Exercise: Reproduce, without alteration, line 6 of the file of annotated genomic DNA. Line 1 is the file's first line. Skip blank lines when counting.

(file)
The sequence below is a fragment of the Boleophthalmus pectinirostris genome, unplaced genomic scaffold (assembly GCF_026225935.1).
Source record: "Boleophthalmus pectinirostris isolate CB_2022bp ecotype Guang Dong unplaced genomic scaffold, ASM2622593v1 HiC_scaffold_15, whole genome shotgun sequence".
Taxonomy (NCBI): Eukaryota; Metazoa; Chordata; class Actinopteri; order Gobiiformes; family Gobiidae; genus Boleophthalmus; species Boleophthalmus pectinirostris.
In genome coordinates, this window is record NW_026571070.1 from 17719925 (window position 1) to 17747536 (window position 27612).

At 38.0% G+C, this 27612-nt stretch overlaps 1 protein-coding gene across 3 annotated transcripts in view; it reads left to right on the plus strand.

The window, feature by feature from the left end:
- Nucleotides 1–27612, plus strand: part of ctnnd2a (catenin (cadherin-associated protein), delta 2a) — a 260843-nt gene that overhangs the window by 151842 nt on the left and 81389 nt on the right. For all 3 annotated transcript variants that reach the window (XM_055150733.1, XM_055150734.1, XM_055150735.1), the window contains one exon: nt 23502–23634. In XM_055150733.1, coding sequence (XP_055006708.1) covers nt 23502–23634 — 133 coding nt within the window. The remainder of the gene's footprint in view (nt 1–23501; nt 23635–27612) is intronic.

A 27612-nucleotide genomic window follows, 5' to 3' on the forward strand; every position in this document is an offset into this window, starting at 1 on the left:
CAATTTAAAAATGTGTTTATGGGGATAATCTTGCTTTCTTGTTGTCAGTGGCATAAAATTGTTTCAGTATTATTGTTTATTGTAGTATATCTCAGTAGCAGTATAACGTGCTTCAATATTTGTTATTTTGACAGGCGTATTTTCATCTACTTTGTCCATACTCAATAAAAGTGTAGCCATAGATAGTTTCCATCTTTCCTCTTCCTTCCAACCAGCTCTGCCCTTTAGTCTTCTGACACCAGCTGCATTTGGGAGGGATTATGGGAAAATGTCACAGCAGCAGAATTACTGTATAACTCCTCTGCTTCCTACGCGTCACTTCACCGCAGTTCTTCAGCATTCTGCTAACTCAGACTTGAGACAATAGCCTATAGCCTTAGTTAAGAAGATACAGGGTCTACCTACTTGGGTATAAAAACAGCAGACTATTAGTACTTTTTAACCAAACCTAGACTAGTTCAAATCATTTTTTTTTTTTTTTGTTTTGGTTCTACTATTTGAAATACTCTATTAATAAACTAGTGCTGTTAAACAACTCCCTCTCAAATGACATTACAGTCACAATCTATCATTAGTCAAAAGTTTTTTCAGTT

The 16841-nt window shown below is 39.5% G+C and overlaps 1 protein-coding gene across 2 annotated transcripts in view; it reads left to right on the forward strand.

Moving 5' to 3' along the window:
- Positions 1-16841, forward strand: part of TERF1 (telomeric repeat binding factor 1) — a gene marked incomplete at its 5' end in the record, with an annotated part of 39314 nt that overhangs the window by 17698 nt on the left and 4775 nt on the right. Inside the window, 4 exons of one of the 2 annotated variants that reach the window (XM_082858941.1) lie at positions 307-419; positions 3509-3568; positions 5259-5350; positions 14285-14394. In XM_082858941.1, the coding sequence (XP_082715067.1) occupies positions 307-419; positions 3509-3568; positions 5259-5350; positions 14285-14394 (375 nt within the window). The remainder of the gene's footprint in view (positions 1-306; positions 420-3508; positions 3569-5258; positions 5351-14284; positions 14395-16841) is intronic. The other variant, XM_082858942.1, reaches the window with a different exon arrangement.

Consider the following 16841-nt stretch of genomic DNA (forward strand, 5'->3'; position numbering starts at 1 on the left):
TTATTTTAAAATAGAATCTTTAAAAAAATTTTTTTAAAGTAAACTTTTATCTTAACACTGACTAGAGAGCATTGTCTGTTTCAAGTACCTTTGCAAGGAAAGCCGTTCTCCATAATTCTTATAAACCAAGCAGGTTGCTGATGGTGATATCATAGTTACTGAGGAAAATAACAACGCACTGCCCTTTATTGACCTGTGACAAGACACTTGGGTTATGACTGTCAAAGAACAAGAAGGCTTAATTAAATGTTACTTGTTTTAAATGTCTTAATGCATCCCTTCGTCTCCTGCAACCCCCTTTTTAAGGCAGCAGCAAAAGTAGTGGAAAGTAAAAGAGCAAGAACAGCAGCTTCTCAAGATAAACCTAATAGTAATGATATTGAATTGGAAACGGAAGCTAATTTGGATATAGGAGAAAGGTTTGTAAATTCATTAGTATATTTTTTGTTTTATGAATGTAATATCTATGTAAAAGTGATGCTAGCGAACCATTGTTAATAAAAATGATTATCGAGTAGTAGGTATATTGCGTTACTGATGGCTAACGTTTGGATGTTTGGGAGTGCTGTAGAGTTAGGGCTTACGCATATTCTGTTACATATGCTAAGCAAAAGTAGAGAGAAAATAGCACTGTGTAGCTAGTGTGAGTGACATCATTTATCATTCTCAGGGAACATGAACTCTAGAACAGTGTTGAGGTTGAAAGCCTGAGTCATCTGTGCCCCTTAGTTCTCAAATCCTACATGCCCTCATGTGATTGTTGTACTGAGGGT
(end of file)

The window, feature by feature from the left end: